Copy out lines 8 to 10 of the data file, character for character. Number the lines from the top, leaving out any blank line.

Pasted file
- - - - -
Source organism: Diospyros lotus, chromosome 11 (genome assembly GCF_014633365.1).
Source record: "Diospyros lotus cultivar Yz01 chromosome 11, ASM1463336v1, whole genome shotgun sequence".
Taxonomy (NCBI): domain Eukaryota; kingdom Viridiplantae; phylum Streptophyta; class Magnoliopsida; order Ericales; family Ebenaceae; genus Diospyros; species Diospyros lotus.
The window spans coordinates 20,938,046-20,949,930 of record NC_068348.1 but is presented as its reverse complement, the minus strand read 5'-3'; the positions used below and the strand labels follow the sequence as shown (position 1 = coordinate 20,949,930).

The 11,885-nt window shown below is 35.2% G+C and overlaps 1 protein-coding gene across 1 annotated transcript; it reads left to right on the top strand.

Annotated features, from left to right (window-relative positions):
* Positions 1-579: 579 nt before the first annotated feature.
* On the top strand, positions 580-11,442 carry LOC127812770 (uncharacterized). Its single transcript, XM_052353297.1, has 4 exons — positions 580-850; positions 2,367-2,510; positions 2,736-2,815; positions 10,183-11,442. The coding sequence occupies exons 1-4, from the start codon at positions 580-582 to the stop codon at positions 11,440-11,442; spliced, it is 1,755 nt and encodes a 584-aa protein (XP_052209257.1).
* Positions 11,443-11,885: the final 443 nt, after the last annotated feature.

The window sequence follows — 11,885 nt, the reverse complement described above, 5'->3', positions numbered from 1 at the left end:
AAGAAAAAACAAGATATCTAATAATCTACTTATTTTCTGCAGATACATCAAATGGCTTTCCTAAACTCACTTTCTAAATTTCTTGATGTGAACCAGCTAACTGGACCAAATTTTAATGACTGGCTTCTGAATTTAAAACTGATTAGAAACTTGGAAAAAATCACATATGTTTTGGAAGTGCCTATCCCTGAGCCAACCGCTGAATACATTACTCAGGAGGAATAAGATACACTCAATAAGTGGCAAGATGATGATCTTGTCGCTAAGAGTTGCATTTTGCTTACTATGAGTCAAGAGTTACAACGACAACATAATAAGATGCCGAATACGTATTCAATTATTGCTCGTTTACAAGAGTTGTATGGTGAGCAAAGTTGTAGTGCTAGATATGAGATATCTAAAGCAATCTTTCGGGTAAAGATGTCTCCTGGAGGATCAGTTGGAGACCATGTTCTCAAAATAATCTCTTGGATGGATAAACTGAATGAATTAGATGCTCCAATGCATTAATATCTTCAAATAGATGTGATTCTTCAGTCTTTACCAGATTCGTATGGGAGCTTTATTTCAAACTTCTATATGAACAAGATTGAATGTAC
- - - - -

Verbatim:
* On the top strand, positions 580-11,442 carry LOC127812770 (uncharacterized). Its single transcript, XM_052353297.1, has 4 exons — positions 580-850; positions 2,367-2,510; positions 2,736-2,815; positions 10,183-11,442. The coding sequence occupies exons 1-4, from the start codon at positions 580-582 to the stop codon at positions 11,440-11,442; spliced, it is 1,755 nt and encodes a 584-aa protein (XP_052209257.1).
* Positions 11,443-11,885: the final 443 nt, after the last annotated feature.

The window sequence follows — 11,885 nt, the reverse complement described above, 5'->3', positions numbered from 1 at the left end: